The many application server platforms[edit]

I have reservations regarding the sentence, "The term application server applies to all platforms, and there are many variations on the theme, thus making it slightly ambiguous."

  1. "there are" places the verb (there) before the noun (are). Generally speaking, sentences containing "there are" can be reduced without loss of meaning.
  2. "The term application server applies to all platforms" is overgenerous. I can think of older platforms still in use that can't run application servers.
  3. "... many variations ... slightly ambiguous.": many of anything will probably result is more than slightly of something else.

I understand the need for an introduction to the many different categories of application servers. So, maybe the following sentence doesn't change the meaning of the status quo too much:

  • Application servers run on many platforms, and the term colloquially applies to different software applications.

What do you think? Timhowardriley (talk) 00:14, 12 December 2007 (UTC)

Application servers not programmed[edit]

Regarding "Application servers don't help programming your application itself, but rather provide an infrastructure for interoperabilty and deployment of your application.": say interoperability means, "capable of being used or operated reciprocally." And deployment means, "to come into a position ready for use." Which application server provides an infrastructure for these characteristics? The article uses wiki as an example of an application server that, without programming, delivers an encyclopedia application to client computers. Timhowardriley (talk) 17:53, 14 December 2007 (UTC)

Remove section, "Java-Based, but Non-Java-EE Servers"[edit]

I recommend we remove the paragraph that's titled, "Java-Based, but Non-Java-EE Servers". The only reference to a non-Java EE (but is a Java) application server is the Plain Old Java Object. However, that article says that a POJO is "... used to emphasize that the object in question is an ordinary Java Object, not a special object, and in particular not an Enterprise JavaBean ..." Application servers do not "emphasize" anything. Timhowardriley (talk) 18:30, 27 January 2008 (UTC)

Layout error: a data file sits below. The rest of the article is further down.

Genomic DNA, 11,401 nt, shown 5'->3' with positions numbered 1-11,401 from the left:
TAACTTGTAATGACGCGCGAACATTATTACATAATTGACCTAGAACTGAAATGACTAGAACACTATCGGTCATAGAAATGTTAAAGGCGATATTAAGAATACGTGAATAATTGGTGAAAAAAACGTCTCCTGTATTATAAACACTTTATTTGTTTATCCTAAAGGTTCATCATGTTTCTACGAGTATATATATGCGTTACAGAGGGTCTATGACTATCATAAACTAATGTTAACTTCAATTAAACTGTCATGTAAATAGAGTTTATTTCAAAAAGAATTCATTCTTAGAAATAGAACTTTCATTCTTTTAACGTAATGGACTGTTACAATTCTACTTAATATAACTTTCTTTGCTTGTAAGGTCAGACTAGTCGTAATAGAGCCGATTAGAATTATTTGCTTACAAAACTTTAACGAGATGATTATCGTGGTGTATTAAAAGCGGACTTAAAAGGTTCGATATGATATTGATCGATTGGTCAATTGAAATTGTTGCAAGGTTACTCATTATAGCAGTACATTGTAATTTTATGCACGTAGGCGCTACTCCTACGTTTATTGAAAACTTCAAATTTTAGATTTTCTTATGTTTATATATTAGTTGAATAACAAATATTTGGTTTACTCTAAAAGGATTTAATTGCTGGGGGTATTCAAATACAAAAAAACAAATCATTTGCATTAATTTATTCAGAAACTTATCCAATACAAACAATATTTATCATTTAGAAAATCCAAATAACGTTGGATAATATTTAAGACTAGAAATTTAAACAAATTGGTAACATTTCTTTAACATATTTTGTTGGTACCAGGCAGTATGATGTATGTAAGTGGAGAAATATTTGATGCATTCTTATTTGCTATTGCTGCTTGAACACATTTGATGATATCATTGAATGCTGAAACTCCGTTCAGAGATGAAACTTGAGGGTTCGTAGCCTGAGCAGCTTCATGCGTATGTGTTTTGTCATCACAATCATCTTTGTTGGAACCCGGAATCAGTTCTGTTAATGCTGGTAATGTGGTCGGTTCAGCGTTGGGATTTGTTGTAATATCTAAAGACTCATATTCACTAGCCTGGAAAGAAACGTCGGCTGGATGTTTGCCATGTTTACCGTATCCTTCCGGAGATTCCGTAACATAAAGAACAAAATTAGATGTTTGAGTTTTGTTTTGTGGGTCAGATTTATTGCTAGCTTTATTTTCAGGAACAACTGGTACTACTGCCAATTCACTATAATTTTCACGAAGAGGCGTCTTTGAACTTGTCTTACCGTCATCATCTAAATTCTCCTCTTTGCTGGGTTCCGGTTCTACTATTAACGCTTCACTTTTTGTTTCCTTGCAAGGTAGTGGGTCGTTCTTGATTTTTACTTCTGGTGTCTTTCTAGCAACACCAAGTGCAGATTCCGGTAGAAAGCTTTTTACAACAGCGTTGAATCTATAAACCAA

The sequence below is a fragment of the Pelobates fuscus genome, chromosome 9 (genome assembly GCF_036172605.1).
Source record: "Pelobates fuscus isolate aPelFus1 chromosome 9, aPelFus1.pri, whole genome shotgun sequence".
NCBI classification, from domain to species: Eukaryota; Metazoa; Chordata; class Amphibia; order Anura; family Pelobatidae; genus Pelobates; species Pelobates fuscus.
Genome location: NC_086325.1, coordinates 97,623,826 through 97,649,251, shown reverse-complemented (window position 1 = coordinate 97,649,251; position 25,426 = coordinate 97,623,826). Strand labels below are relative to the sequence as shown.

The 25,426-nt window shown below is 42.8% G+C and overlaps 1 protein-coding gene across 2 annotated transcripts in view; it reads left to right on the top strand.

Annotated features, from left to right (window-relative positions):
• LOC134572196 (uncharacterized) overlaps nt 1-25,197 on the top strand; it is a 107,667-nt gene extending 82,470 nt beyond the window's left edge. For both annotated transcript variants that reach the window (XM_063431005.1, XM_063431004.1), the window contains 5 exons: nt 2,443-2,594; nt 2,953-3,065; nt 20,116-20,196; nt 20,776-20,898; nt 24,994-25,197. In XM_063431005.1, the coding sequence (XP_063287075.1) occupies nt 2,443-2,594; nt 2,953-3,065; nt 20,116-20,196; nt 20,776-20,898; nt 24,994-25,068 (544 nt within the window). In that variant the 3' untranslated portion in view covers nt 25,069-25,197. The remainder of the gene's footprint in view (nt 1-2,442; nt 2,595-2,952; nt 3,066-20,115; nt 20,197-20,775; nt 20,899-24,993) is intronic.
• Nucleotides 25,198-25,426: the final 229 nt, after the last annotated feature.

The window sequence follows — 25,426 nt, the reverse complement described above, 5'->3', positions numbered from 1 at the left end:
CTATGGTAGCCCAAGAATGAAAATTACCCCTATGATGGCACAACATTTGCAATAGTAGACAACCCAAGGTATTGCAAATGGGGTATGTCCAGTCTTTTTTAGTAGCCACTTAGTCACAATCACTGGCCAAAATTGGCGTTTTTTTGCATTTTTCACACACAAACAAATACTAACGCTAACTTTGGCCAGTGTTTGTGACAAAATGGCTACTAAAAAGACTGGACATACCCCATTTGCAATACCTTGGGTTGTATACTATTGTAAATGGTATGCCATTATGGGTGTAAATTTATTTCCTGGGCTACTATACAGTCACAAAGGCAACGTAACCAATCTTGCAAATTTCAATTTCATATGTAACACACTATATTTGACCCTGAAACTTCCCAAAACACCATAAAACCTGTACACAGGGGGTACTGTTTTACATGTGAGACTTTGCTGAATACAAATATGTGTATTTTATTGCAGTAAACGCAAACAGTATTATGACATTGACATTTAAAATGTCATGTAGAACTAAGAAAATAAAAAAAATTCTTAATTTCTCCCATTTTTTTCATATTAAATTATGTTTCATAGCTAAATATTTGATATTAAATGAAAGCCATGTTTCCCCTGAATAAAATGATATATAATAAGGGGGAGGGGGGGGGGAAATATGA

No Programming. Riiight[edit]

Are you confused about the difference between a content specific "application* like mediawiki and a generic *application server*? (talk) 18:50, 14 February 2008 (UTC)

If you're just programming an application, then it's your computer program that is served to the client. However, if you're configuring an engine that serves the application to the client, then you're working with an application server. Configuring an engine means that you are assigning database elements of the application so that those user interface instructions get sent to the client. "No programming" is an overstatement. You do write hook functions to perform data integrity. Timhowardriley (talk) 16:24, 15 February 2008 (UTC)

Are articles stored in the filesystem?[edit]

Moreover, Wikipedia is an assembled Wiki that delivers an encyclopedia stored in a filesystem, with changes to the encyclopedia stored in a database. How is Wikipedia related to a file system? I think the whole content resides in a MySQL DB. Or is this not what this sentence says? -- —Preceding unsigned comment added by (talk) 18:12, 26 February 2008 (UTC)

Articles are stored in the file system. Using your browser's menu, view the source of the application server article. First, search for ".php". Notice that ".php" always follows the "href" HTML tag. This means that if you press one of these links (an underlined word or phrase), you will execute a computer program that will access the MySQL DB. Now, search for "href". Notice that the source contains "href" HTML tags that do not contain ".php". These are not executables accessing the MySQL DB; instead, they are regular web pages stored in the file system. Timhowardriley (talk) 17:26, 27 February 2008 (UTC)

Application server edit overrides[edit]

I cited a reference that explained what an application server actually is. You reverted it and said my comment was a 'Point of View'. We should talk about this because I think the current explanation is absolutely misleading and that the explanantion below is more accurate:

"An application server is a software engine that provides services to client computers or other applications, typically through the Internet and using HTTP, SOAP and XML. Application servers differ from web servers in that a Web server exclusively handles HTTP requests, whereas an application server serves business logic to application programs through any number of protocols. [1]" User:Cosiwiki (talk) 18:12, 24 July 2008 (UTC)

Moved here from my user talk page. Timhowardriley (talk) 22:23, 24 July 2008 (UTC)